Maureen Sherbondy

The Autopsy

When the novelist died, the coroner made his first incision. Jumping away from the table, he gasped when letters exited from the thin opening. Plot drifted up, eventually hitting and bouncing across the white ceiling. 

The coroner followed the word’s path into a corner, where plot became entangled in a spider’s web. Last week, he heard a famous writer speaking on NPR. One line came to mind: “Place obstacles in your character’s path.” 

Lowering the scalpel again, more cautiously this time, the coroner sliced a larger line. Next, names of women and men left the deceased writer’s chest: Samantha, Theodore, Bridget, and Richard. “What else is in here, buddy, an entire book?” he asked the corpse.

When he reached for the characters, they evaded his grasp. The coroner moved to the open window where the four names floated balloon-like into the late-afternoon sun. 

Finished with the autopsy, the coroner wrote as cause of death—blockage. 

Physics and the Sweater

After Statia’s husband dies, she sleeps with his favorite blue sweater—the one he often wore while lecturing various Physics classes at the University before his sudden death.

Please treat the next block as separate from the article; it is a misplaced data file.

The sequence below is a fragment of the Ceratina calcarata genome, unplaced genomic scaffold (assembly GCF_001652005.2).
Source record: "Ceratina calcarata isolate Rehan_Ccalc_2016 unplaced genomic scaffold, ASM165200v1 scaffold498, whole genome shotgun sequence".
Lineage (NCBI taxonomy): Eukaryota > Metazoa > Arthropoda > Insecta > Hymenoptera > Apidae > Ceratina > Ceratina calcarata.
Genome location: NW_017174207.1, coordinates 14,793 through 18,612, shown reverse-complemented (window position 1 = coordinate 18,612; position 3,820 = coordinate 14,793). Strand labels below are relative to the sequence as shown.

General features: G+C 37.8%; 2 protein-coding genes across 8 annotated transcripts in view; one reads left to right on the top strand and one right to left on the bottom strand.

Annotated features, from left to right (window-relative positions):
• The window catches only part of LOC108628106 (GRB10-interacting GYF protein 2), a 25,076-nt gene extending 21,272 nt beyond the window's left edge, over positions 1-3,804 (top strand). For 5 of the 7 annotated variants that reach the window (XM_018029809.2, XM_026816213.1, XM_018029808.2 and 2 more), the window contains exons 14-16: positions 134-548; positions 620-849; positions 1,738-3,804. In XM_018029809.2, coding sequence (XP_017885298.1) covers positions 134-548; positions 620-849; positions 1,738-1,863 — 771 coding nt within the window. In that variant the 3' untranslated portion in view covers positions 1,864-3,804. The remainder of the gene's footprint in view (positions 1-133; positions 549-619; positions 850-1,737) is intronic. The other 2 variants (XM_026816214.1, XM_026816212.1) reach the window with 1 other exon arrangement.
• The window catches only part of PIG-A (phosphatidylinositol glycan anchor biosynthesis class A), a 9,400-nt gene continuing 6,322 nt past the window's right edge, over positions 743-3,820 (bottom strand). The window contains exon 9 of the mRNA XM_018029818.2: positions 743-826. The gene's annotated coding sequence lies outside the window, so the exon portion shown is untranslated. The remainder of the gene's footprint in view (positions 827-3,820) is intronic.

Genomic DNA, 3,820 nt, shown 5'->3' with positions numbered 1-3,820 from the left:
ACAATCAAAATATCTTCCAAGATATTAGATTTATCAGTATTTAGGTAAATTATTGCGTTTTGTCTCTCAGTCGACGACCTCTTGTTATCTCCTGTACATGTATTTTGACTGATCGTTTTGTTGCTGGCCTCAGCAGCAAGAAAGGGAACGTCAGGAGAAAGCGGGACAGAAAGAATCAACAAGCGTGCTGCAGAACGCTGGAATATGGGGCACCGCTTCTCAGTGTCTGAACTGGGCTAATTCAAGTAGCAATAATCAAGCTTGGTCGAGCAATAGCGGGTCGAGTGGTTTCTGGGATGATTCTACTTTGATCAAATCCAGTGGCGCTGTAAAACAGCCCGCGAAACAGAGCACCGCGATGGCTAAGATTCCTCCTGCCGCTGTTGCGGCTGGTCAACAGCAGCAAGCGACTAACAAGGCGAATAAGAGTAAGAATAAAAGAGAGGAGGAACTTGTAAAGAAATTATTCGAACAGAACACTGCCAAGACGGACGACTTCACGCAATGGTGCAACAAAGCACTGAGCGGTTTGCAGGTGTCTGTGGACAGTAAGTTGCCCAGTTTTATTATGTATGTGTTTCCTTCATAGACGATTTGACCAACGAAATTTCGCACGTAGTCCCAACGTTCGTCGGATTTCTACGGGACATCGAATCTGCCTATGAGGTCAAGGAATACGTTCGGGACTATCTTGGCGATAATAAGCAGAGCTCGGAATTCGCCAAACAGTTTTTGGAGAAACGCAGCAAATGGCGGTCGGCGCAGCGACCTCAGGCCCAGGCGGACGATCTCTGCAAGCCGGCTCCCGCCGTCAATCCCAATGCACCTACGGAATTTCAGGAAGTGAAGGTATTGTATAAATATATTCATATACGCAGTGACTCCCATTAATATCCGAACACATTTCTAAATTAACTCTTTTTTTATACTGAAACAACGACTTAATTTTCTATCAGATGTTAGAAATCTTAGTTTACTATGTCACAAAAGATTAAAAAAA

Just last week, Massey had been discussing motion and position. He’d leaned back in his chair to show the students the exact point one could reach prior to falling. Unfortunately, Massey had gained weight over the holidays—too much turkey, mashed potatoes, and pumpkin pie. Miscalculating the impact of the extra pounds, he had fallen back, hit his head, and died that very afternoon. 

Every day since the funeral, at night Statia spreads out Massey’s sweater on the king-sized bed. The cable-knit fabric smells like pine and textbooks. She also sets his tortoise shell glasses on the pillow. When the moon reflects light on the bed just so, and Statia is nearly asleep, it seems as though her husband is alive, resting silently beside her. 

Sometimes at night one blue sweater arm wraps itself around her curvy hips. Statia chalks it up to a spiritual element and a slight shift in gravity caused by his absence in the universe. 

Maureen Sherbondy’s most recent book is Dancing with Dali. Lines in Opposition will be published in April, 2022 (Unsolicited Press). Her work has appeared in Wigleaf, Upstreet, Calyx, and other journals. Maureen lives in Durham, NC.